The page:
Author Topic: The Coinage of Fascist Italy  (Read 688 times)

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Offline <k>

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Re: The Coinage of Fascist Italy
« Reply #45 on: August 31, 2018, 07:13:56 PM »
Originally Mussolini had reckoned on a short European war, not a protracted world war. Financially, his military exploits to date had proved extremely costly, since Italian industrial output could not match that of Britain or Germany, meaning that Italy’s military was grossly under-equipped. After the Japanese attacked Pearl Harbor in December 1941, both Mussolini and Hitler declared war on the USA. One year later, the USA dropped the use of the Bellamy salute, which had originated in 1892 as part of the Pledge of Allegiance, because it resembled the Fascist and Nazi salutes.

Disaster beckoned as the British gradually trounced Italy’s forces in North Africa, and by 1943 industrial unrest swept across Northern Italy itself. Italians had lost faith in Mussolini and no longer wanted to fight Germany’s war. Anglo-American forces took Sicily on July 9 1943, and at a meeting of the Fascist Grand Council on 24 July 1943, dissident Fascists voted for the King to reassume his governmental powers. An apathetic Mussolini ignored the vote, but when he visited the King next day, the King dismissed him as prime minister and placed him under military arrest.

Offline <k>

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Re: The Coinage of Fascist Italy
« Reply #46 on: August 31, 2018, 07:16:55 PM »

The military flag of the Italian Social Republic featured a Roman eagle clutching the fasces.



On September 8, as the Allies were liberating southern Italy, the Germans occupied northern and central Italy, rescuing a reluctant Mussolini and installing him as dictator of the short-lived Italian Social Republic. The rump regime issued a few stamps and banknotes but no coins.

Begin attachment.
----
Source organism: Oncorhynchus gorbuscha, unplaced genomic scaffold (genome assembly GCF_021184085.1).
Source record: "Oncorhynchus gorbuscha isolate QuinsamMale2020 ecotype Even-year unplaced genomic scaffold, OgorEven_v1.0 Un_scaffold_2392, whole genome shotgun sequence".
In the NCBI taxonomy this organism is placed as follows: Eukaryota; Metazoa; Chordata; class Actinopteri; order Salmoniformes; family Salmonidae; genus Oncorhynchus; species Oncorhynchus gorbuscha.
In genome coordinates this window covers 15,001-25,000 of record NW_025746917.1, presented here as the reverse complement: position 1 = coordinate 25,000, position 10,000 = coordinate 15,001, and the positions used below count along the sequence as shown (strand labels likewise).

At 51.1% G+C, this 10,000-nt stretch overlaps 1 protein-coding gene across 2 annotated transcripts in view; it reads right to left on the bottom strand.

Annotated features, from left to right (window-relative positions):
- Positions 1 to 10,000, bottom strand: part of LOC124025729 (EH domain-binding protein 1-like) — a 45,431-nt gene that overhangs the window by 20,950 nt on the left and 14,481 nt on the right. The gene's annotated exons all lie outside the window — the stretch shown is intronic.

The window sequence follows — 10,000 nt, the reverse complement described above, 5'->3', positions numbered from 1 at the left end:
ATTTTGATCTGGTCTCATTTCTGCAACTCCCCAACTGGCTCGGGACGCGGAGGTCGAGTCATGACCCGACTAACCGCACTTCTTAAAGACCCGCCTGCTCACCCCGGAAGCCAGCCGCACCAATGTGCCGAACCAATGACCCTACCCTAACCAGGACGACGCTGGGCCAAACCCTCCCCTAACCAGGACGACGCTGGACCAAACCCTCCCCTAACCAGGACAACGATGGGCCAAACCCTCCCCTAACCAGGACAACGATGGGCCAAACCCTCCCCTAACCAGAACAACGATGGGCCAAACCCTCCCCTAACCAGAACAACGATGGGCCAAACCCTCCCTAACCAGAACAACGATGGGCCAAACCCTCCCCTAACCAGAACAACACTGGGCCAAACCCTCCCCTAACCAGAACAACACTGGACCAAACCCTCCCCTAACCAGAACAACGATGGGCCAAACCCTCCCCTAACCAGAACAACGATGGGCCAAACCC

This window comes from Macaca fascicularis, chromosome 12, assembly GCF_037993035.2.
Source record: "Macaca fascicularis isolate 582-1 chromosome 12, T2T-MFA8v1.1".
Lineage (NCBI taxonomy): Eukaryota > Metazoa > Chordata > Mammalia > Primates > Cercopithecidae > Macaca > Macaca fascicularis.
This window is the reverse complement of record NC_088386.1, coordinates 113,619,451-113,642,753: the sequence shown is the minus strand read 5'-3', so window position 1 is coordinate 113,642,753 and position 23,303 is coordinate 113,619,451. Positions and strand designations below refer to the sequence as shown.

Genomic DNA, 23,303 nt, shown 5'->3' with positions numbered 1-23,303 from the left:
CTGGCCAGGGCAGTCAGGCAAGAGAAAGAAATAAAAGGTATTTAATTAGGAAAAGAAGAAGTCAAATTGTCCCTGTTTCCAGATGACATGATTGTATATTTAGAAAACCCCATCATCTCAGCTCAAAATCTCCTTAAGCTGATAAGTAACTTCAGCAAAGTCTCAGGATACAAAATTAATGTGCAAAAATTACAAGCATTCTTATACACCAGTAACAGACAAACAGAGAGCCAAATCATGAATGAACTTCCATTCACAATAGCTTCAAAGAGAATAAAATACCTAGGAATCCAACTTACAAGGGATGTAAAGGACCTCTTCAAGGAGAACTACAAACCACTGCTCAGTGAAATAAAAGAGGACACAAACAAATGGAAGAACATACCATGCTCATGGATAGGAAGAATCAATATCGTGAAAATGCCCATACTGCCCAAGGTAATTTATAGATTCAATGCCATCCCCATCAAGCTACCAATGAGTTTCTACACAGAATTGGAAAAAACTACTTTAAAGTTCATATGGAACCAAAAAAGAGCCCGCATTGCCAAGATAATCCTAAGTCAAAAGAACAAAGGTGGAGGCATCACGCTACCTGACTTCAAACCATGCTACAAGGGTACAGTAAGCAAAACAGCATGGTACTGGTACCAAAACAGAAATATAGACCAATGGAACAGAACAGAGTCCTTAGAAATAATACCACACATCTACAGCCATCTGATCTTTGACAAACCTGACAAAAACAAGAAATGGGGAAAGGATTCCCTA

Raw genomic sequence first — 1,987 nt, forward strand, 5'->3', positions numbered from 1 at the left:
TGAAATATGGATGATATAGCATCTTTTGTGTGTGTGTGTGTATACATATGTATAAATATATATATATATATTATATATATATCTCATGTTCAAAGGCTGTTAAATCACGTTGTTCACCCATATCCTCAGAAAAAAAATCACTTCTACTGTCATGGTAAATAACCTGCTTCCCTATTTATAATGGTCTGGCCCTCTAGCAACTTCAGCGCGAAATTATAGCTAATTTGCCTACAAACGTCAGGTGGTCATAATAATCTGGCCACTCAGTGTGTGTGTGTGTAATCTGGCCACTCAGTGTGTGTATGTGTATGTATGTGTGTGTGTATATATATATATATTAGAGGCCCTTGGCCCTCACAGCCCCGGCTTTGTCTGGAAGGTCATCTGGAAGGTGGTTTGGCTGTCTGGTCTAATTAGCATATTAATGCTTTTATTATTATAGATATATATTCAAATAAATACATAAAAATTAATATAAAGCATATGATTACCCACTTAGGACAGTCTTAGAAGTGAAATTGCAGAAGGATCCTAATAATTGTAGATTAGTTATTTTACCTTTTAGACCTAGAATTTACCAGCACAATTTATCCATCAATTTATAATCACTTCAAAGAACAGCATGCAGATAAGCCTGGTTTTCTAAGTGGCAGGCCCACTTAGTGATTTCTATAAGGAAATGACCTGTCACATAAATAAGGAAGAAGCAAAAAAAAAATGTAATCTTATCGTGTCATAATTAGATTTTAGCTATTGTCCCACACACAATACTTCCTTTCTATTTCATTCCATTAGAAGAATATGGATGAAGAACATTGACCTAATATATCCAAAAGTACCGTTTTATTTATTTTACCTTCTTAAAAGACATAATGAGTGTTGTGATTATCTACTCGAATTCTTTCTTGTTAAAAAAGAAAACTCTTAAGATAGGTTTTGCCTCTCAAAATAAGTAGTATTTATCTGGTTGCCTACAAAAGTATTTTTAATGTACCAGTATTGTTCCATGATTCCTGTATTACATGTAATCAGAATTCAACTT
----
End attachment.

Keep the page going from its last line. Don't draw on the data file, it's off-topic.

In reality, Mussolini was now the mere figurehead of a German puppet state, where the brutal German military administration, aided by die-hard Fascist collaborators, made all the important decisions. Its nominal capital was still Rome, but its de facto capital was the small town of Salò. According to Stanley Payne, a historian of fascism: “The experience of the Salò regime discredited Mussolini more than the twenty years of Fascist government which preceded it.”

Offline <k>

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Re: The Coinage of Fascist Italy
« Reply #47 on: August 31, 2018, 07:19:00 PM »

Unsubtle propaganda in the Italian Social Republic: “Germany is truly your friend”.




Around 15000 Italians fought in the Italian Waffen-SS Legion.


The Nazis recruited many foreign nationals into the Waffen-SS.

Offline <k>

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Re: The Coinage of Fascist Italy
« Reply #48 on: August 31, 2018, 07:21:10 PM »
Meanwhile the King fled to southern Italy with his military government, where he arranged an armistice with the Allies. On October 13 1943 his government declared war on Germany, and the two Italian regimes descended into the chaos of civil war: Allies and partisans versus Nazis and Fascists. In April 1944, the King transferred most of his royal powers to his son, Umberto. On 27 April 1945, partisans captured Mussolini and his mistress en route to Switzerland, as they tried to escape. Both were executed by shooting the next day. 

Their bodies were taken to Milan, where they were hung upside down outside a petrol station and mutilated by an angry mob. Meanwhile, in Berlin, Hitler blamed his own downfall on his “fatal friendship” with Mussolini, before committing suicide on April 30. Though Mussolini’s dictatorship had been mild compared to Hitler’s, his regime’s naked aggression abroad meant that it reaped a rich harvest of retribution, and he deserved his ignominious fate.